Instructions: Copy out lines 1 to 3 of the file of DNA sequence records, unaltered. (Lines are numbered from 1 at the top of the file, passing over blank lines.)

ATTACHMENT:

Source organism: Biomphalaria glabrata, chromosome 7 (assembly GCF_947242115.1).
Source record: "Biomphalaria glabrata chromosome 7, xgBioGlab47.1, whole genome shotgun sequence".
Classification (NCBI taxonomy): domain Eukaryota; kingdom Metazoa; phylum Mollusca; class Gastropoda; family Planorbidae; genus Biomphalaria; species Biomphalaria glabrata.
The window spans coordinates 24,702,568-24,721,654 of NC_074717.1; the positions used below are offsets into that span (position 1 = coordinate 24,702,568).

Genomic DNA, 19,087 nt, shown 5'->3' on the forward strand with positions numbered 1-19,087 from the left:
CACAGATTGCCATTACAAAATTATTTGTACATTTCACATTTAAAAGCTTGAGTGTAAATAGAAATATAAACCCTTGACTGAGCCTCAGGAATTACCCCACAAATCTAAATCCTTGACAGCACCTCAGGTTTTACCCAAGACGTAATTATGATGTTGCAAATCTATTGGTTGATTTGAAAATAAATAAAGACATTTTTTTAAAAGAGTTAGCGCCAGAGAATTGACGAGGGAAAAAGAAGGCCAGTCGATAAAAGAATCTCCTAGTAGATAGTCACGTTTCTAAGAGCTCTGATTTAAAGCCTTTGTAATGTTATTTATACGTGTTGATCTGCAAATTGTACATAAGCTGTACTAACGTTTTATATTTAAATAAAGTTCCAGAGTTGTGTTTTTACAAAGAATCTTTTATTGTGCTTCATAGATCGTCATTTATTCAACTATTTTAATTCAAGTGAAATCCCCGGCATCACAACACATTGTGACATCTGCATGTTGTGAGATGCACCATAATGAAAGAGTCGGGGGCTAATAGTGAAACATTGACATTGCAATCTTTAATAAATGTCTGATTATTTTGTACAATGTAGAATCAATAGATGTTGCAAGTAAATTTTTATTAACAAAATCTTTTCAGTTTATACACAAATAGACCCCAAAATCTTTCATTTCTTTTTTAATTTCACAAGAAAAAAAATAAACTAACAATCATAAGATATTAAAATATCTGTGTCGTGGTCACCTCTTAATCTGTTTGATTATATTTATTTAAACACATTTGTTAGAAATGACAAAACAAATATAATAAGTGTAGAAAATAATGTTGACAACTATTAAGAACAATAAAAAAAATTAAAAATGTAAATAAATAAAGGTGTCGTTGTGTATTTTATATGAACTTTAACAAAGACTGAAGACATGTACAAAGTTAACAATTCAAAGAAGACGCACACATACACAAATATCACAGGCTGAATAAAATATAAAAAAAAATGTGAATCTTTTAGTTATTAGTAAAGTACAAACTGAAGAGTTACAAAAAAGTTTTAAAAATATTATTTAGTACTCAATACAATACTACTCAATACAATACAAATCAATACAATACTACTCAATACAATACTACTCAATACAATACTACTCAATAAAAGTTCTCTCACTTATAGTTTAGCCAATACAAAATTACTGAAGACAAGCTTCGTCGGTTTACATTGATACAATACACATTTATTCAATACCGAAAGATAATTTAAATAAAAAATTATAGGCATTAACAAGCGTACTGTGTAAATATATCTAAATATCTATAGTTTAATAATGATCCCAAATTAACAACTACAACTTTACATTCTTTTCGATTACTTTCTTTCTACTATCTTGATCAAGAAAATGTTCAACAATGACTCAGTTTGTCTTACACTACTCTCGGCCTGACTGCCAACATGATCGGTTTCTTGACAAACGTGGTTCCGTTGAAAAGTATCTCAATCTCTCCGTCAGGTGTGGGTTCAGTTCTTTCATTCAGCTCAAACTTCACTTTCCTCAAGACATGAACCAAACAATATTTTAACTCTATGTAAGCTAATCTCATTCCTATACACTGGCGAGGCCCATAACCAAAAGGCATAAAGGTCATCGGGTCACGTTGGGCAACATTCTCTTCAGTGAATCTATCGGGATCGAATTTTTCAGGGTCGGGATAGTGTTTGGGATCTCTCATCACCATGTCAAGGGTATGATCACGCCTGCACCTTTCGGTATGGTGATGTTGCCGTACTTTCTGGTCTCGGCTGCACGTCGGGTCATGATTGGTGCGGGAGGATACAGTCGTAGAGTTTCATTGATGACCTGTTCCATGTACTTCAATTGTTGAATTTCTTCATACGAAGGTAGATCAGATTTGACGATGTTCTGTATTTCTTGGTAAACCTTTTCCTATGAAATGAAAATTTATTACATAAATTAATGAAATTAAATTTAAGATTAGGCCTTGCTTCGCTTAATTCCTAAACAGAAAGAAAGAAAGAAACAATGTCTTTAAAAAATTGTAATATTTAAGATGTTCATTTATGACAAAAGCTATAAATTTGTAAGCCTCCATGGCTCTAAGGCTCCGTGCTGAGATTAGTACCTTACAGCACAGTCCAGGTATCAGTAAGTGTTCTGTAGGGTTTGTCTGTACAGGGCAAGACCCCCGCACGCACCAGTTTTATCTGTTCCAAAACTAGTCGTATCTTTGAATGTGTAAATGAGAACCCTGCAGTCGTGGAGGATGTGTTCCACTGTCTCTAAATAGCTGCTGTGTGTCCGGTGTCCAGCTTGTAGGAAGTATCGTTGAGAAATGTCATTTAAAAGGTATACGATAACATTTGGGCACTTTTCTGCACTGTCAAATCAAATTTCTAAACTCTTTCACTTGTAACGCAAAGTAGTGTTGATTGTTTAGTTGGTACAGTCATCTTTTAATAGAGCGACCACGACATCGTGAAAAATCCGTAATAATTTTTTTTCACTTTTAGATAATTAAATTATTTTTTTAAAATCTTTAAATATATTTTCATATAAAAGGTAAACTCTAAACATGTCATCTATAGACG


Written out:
Source organism: Biomphalaria glabrata, chromosome 7 (assembly GCF_947242115.1).
Source record: "Biomphalaria glabrata chromosome 7, xgBioGlab47.1, whole genome shotgun sequence".
Classification (NCBI taxonomy): domain Eukaryota; kingdom Metazoa; phylum Mollusca; class Gastropoda; family Planorbidae; genus Biomphalaria; species Biomphalaria glabrata.